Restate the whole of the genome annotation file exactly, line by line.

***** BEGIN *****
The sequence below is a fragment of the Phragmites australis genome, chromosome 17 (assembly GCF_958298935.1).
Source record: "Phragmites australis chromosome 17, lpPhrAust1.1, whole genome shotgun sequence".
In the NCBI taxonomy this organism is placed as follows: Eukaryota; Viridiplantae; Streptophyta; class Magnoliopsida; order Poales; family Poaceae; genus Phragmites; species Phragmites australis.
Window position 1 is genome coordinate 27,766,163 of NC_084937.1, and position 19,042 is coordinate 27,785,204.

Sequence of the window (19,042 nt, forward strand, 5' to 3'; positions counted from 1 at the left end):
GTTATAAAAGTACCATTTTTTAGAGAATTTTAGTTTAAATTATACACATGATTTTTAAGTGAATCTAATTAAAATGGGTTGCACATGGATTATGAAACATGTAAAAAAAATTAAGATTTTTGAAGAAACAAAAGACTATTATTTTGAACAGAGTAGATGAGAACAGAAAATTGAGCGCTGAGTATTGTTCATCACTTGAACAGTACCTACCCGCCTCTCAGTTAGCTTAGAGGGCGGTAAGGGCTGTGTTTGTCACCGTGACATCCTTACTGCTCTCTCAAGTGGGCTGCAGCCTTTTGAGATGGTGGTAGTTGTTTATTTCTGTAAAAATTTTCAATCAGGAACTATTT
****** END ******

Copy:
The sequence below is a fragment of the Phragmites australis genome, chromosome 17 (assembly GCF_958298935.1).
Source record: "Phragmites australis chromosome 17, lpPhrAust1.1, whole genome shotgun sequence".
In the NCBI taxonomy this organism is placed as follows: Eukaryota; Viridiplantae; Streptophyta; class Magnoliopsida; order Poales; family Poaceae; genus Phragmites; species Phragmites australis.
Window position 1 is genome coordinate 27,766,163 of NC_084937.1, and position 19,042 is coordinate 27,785,204.

Sequence of the window (19,042 nt, forward strand, 5' to 3'; positions counted from 1 at the left end):
GTTATAAAAGTACCATTTTTTAGAGAATTTTAGTTTAAATTATACACATGATTTTTAAGTGAATCTAATTAAAATGGGTTGCACATGGATTATGAAACATGTAAAAAAAATTAAGATTTTTGAAGAAACAAAAGACTATTATTTTGAACAGAGTAGATGAGAACAGAAAATTGAGCGCTGAGTATTGTTCATCACTTGAACAGTACCTACCCGCCTCTCAGTTAGCTTAGAGGGCGGTAAGGGCTGTGTTTGTCACCGTGACATCCTTACTGCTCTCTCAAGTGGGCTGCAGCCTTTTGAGATGGTGGTAGTTGTTTATTTCTGTAAAAATTTTCAATCAGGAACTATTT